Kigali deal to phase out HFCs, a chemical used in air conditioners warming the planet
Nearly 200 countries agreed Saturday to the early phase-out of a potent greenhouse gas that is projected to warm the planet 0.5 degrees Celsius by the end of the century.
At a U.N. conference in the Rwandan capital of Kigali, negotiators reached a deal to amend the nearly 30-year-old Montreal Protocol to phase out hydrofluorocarbons, or HFCs, which are synthetic chemicals used in refrigerators and air conditioners. HFCs weren’t included in the sweeping Paris climate agreement signed earlier this year.
Unlike the Paris deal, which included broad, voluntary pledges to cut emissions, the Rwanda deal covers a single pollutant and is legally binding. “It is likely the single most important step we could take at this moment to limit the warming of our planet and limit the warming for generations to come,” U.S. Secretary of State John Kerry said.
During the negotiations, the U.S. and EU pushed for an earlier date for the phase-out of HFCs, while countries like India, Brazil, and China wanted a later date due to the increasing demand for air conditioning in those developing nations. “No one, frankly, will forgive you if you cannot find a compromise at this conference,” executive director of the United Nations Environmental Program (UNEP) Erik Solheim told the U.N. members as the meeting opened, according to Reuters.
In the end, the countries agreed to a three-tier deal: The United States and European Union nations will freeze production and consumption of HFCs by 2018, while China, Brazil, and all of Africa will freeze their HFC use by 2024. A group of the world’s hottest countries (including India, Pakistan, Iran, Saudi Arabia, and Kuwait) will have the most lenient schedule, freezing HFC use by 2028.
Developed countries also agreed to pay an unspecified amount to finance the transition and find alternatives to HFCs. The amount of funding, expected to be in the billions globally, will be hammered out at the next meeting of the parties to the deal in Montreal in 2017, the UNEP said.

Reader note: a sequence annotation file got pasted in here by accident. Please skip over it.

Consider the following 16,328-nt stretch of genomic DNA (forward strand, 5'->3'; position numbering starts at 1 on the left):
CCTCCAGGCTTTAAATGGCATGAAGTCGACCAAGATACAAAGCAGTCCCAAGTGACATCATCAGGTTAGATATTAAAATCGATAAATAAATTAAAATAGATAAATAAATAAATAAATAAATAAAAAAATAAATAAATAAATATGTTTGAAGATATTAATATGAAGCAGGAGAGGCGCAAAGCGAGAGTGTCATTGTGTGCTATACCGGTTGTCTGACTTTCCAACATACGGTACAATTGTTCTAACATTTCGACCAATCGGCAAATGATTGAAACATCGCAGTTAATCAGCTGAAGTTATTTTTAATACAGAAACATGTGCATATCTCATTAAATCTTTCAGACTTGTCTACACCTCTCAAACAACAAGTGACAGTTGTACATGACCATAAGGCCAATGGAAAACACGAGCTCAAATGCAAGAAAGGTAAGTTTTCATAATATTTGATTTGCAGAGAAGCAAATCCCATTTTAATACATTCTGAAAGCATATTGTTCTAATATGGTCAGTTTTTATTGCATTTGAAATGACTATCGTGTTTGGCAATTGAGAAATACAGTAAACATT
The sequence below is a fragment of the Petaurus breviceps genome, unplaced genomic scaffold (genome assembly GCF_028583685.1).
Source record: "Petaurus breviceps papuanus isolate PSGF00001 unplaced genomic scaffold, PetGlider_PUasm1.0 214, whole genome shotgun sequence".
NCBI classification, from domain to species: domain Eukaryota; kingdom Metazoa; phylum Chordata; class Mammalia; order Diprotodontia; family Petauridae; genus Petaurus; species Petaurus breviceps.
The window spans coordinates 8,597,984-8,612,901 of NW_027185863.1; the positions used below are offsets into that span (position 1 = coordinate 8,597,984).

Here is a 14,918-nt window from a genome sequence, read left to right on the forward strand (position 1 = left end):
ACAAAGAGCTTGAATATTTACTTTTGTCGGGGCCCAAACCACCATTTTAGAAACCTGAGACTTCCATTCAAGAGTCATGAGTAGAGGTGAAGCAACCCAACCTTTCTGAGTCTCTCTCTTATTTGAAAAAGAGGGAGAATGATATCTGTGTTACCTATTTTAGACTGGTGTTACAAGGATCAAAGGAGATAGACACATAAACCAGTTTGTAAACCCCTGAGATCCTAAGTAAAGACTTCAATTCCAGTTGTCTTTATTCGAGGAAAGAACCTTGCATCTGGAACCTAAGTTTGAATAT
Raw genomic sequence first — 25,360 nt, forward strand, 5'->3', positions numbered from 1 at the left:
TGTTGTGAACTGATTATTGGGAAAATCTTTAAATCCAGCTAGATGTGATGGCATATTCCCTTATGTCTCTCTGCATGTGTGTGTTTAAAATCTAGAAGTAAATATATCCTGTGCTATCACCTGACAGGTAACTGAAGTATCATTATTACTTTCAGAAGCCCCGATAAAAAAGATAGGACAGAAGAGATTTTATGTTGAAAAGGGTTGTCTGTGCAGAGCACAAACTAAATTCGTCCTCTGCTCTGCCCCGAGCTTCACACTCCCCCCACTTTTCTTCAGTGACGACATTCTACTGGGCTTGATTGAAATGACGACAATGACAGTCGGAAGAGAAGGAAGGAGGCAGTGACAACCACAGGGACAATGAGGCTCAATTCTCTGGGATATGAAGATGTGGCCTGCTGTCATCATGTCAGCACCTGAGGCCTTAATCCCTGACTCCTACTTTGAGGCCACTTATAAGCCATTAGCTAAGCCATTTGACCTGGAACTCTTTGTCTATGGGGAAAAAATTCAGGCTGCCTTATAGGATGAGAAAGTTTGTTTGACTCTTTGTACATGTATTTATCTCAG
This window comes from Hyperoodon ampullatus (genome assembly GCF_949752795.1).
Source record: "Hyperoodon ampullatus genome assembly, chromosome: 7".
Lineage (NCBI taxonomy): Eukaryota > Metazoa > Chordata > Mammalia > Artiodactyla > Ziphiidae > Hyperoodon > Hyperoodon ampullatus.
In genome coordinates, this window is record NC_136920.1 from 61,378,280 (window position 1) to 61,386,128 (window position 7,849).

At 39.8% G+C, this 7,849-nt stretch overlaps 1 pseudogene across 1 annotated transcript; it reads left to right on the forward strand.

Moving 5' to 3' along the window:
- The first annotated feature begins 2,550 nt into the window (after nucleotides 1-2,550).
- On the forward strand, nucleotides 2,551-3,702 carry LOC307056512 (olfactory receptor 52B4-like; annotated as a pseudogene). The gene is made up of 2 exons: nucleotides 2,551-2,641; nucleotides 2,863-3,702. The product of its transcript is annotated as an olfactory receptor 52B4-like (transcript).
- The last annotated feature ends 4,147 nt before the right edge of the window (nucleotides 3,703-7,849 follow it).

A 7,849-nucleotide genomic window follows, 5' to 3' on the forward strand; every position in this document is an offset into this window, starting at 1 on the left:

— UN Environment (@UNEP) October 15, 2016
Though they account for a tiny amount of global warming right now, the use of HFCs has skyrocketed in recent years, and they’re on track to account for up to 19 percent of global emissions by 2050, according to one study. HFCs also have a global warming potential thousands of times higher than carbon dioxide. That’s why it’s important to phase them out now, and not later.
Signed in 1987 and brought into force in 1989, the Montreal Protocol joined 197 U.N. members against the use of ozone-depleting chemicals. The fear was that ozone-depleting emissions were eating away at the stratospheric ozone layer, which filters ultraviolet radiation that causes skin cancer. There was a giant hole in the ozone layer over Antarctica, and the agreement brought U.N. members into lockstep to hammer out a solution.
The 1987 deal was a massive success, with Kofi Annan calling it at the time “perhaps the single most successful international agreement to date.” As a result of the agreement, ozone-eating chlorofluorocarbons, or CFCs, which were used in refrigeration and air conditioners, among other things, were almost entirely phased out by 2010. The ozone layer is expected to recover in the coming decades.
But in the wake of the decline of CFCs, the use of HFCs skyrocketed as a replacement. By ending one problem — chemicals chewing a hole in the ozone — the protocol gave way to another: the increase of a potent greenhouse gas that is contributing to climate change. One study projected that phasing out HFCs could avoid 0.5 degrees Celsius of warming by 2100 — a significant number considering the Paris climate deal aimed to cap global warming at no more than two degrees Celsius.